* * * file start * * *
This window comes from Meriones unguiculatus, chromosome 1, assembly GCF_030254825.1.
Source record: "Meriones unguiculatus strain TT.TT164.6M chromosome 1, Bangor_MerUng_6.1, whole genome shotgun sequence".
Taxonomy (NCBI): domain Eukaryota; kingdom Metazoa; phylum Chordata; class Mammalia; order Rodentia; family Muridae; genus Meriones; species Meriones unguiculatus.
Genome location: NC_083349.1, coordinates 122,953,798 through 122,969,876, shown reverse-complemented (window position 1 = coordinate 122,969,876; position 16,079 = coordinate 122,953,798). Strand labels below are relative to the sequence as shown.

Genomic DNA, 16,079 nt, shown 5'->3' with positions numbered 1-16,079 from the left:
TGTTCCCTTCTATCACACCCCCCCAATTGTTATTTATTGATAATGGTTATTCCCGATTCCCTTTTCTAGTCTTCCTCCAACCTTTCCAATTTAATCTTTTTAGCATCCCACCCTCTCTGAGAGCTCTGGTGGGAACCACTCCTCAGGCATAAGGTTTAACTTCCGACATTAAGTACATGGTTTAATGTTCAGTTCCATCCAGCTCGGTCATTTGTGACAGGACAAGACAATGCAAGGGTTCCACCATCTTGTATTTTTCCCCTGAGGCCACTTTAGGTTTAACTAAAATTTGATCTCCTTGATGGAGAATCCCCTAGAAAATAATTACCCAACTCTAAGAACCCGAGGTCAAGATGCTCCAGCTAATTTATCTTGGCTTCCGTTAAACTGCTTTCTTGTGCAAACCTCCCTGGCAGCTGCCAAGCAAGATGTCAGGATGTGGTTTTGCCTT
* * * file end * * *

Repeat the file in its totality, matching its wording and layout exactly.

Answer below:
This window comes from Meriones unguiculatus, chromosome 1, assembly GCF_030254825.1.
Source record: "Meriones unguiculatus strain TT.TT164.6M chromosome 1, Bangor_MerUng_6.1, whole genome shotgun sequence".
Taxonomy (NCBI): domain Eukaryota; kingdom Metazoa; phylum Chordata; class Mammalia; order Rodentia; family Muridae; genus Meriones; species Meriones unguiculatus.
Genome location: NC_083349.1, coordinates 122,953,798 through 122,969,876, shown reverse-complemented (window position 1 = coordinate 122,969,876; position 16,079 = coordinate 122,953,798). Strand labels below are relative to the sequence as shown.

Genomic DNA, 16,079 nt, shown 5'->3' with positions numbered 1-16,079 from the left:
TGTTCCCTTCTATCACACCCCCCCAATTGTTATTTATTGATAATGGTTATTCCCGATTCCCTTTTCTAGTCTTCCTCCAACCTTTCCAATTTAATCTTTTTAGCATCCCACCCTCTCTGAGAGCTCTGGTGGGAACCACTCCTCAGGCATAAGGTTTAACTTCCGACATTAAGTACATGGTTTAATGTTCAGTTCCATCCAGCTCGGTCATTTGTGACAGGACAAGACAATGCAAGGGTTCCACCATCTTGTATTTTTCCCCTGAGGCCACTTTAGGTTTAACTAAAATTTGATCTCCTTGATGGAGAATCCCCTAGAAAATAATTACCCAACTCTAAGAACCCGAGGTCAAGATGCTCCAGCTAATTTATCTTGGCTTCCGTTAAACTGCTTTCTTGTGCAAACCTCCCTGGCAGCTGCCAAGCAAGATGTCAGGATGTGGTTTTGCCTT